Supporting key financial and project monitoring processes

Requirements

The ideal candidate shall have at least:
3 years experience of the real estate business, land development, or the
hotel/holiday resorts business
Educated to a degree level preferably with concentration in Business
Administration, Finance or a Science Degree
Held positions dealing with executive management
Experienced in managing suppliers as well interfacing with customers
Excellent communication skills, both written and oral
Must be computer literate with excellent knowledge of Microsoft Office
-and especially proficient in Word and Excel
Experience in Microsoft Project or similar project management software
is highly desired

The successful candidates will be organized, personable, ambitious and very
productive. They shall demonstrate high levels of initiative and the ability to manage
all allocated activities to an early conclusion. They will have excellent written and
verbal communication skills and ave the ability to write detailed reports and
associated documentation. They will have a strong desire to learn new skills and
to accept more accountability and have the highest level of business acumen and
integrity.

This position is situated in Nassau with some travel to the building site in Rum Cay.
International travel may be required. The salary and benefits package shall be
commensurate with the responsibilities and experience of the successful candidate.

The Montana Holdings office environment is challenging, energetic and very
demanding. It calls for staff to accept responsibility for all types of work activities,
which shall be undertaken to high professional standards.

Contact

Please send cover letter and resume by e-mail quoting above reference (BA-3) to
islanddevelopment@yahoo.com or by post to P.O. Box N-9322, Nassau, The Bahamas.

The closing date for receipt of a liThd Nu fv^mberi.25;,2005 :









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Planning for the




challenges ahead


comments attrib-
uted Mr Malcolm
Martini, who is
apparently a plan-
ning adviser attached to the
Office of The Prime Minister,
which were reportedly made at
a Halsbury Chambers seminar
to be most interesting. Mr Mar-
tini was formally associated
with EDAW, the firm that did
the downtown planning study.
I understood that Mr Marti-
ni suggested with all the various
projects already contracted
under heads of agreements that
the population of the Bahamas
would have to grow substan-
tially to support them.
Specifically, it was suggest-
ed that with Atlantis Phase III,
the Baha Mar Project and oth-
er pending projects, the popu-
lation of New Providence alone
could probably grow to 300,000
persons or maybe more over
the next 10 years, from its cur-
rent base of about 150,000 per-
sons.
Planning Expertise
I am very encouraged by the
existence of somebody of the
likes of Mr Martini being
attached to the Office of the
Prime Minister because it gives
me hope that as a nation we
are finally addressing the issue
of long-term sustainable
national planning.
It is also my hope that we
have some bright young
Bahamians working directly
along with Mr Martini, getting
meaningful exposure, so that
at the end of the day, we would
have begun the process of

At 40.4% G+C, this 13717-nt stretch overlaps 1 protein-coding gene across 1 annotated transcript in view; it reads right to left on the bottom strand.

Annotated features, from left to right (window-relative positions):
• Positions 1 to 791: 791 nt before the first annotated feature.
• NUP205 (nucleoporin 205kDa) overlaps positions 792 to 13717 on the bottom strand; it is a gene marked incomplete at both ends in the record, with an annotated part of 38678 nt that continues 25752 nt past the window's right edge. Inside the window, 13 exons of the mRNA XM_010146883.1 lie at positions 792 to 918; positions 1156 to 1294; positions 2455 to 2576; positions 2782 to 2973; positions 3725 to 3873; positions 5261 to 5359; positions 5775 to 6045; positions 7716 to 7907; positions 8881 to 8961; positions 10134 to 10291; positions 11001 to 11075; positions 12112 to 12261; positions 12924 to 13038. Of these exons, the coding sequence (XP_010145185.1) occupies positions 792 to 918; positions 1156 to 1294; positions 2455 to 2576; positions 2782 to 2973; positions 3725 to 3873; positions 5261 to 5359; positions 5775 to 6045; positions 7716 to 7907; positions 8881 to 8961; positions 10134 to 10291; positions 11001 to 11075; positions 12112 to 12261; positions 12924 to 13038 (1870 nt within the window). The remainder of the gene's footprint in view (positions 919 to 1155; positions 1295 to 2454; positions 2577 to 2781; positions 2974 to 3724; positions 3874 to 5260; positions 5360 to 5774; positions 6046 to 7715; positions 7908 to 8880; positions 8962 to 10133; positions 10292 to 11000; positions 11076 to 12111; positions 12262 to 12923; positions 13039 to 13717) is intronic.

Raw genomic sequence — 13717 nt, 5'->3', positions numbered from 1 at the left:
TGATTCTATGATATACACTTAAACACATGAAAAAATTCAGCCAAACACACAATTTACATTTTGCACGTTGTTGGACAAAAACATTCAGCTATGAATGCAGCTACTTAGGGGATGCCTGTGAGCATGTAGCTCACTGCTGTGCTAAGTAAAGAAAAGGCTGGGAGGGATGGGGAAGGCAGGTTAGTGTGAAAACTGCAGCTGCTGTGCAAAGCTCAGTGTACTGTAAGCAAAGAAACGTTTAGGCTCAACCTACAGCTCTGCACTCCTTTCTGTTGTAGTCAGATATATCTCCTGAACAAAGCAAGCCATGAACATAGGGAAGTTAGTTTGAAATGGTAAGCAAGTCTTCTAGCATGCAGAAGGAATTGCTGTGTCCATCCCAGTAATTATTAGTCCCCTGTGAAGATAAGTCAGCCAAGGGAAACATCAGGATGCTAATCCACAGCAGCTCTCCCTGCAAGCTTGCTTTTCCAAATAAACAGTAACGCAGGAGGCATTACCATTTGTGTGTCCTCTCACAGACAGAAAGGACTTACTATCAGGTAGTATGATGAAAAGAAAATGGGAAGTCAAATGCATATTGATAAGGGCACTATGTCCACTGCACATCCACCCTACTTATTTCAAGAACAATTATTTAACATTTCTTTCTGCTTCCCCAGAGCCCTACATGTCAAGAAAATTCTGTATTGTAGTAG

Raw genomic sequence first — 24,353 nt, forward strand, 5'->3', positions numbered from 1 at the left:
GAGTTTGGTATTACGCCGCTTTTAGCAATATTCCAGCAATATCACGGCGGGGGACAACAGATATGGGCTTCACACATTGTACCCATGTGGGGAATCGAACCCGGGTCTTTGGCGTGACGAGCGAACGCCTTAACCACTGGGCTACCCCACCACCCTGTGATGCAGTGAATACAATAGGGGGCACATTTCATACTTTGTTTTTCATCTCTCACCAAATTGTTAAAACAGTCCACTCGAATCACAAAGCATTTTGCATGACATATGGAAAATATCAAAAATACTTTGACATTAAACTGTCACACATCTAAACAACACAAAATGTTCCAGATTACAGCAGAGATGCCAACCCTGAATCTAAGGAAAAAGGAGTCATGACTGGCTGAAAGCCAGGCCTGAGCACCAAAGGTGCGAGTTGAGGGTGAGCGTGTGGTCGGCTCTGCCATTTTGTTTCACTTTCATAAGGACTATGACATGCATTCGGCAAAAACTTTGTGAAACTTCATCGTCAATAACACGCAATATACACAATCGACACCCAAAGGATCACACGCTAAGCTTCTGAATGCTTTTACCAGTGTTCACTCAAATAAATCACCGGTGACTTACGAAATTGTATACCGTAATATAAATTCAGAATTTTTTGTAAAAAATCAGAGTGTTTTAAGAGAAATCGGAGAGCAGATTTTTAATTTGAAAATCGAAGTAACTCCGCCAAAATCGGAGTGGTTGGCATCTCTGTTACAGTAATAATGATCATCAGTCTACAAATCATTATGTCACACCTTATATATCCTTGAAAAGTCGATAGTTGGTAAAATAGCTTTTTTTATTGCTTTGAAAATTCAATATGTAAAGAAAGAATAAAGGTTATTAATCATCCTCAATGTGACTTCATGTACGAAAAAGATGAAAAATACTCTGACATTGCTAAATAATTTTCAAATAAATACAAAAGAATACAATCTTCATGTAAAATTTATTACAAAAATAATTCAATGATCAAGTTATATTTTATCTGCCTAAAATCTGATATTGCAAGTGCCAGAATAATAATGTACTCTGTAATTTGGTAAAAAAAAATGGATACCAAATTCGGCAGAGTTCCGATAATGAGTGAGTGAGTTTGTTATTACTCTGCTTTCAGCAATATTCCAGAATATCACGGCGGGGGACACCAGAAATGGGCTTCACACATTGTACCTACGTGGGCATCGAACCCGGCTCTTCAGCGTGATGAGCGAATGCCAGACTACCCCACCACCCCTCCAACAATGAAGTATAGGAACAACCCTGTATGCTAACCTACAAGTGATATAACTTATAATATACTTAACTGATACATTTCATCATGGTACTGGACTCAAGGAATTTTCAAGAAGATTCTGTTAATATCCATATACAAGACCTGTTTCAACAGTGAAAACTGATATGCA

training Bahamians and trans-
ferring skills.
Further, I would like to think
that arrangements are being
put into place to have one or
two Bahamians placed on two
to three year assignments with
international planning firms
such as EDAW.


I found the mere thought of
such enormous population
growth driven by economic
development to be very, very
exciting indeed. However, my
euphoria was short-lived as the
reality is that historically we
have been poor long-term plan-
ners. We seem to be more con-
sumed with the next general
election as opposed to being
truly bipartisan nation-builders.
For you see, to be true bipar-
tisan nation-builders there must
be a series of shared visions for
the long-term betterment of
the country.
The need for new public
investment
The prospect of such signifi-
cant growth has enormous
implications for the country in
many very fundamental ways.
If this is to be, we need to
embark on a massive job and
skills training programme (in
fact, it more likely requires a
series of programmes).
We need to organise the
Immigration Department to
deal with the proper screening
of work permit applicants and
issuing permits on a timely
basis; we will need to invest
heavily in public infrastructure:
new roads, schools, public
housing, and hospitals.
Similarly, public security
agencies will have to be given
more resources and manpower.
The imperative to get our wors-


ening crime situation under
control becomes even more
urgent.
How will we pay for this?
It is all fine and dandy to
continue to sign heads of agree-
ments and rack up massive
commitments for future invest-
ments...but at what point do
we start announcing our plans
to finance the necessary public
expenditure required to sup-
port such investment?
Will new taxes be necessary?
Are we going to borrow mas-
sive amounts of money? Are
we going to sell off national
assets? We need the policy-
makers to tell where their cur-
rent thinking is at in this
regard. If the truth be told.. .we
will most likely have to imple-
ment combinations of all of the
above.
The challenge
While New Providence may
experience boomn times other
parts of the Bahamas could
simultaneously be in recession.
Being an archipelago, the eco-
nomic effects of unequal devel-
opment could create unique
challenges.
In economic theory, there is
the law of unintended effects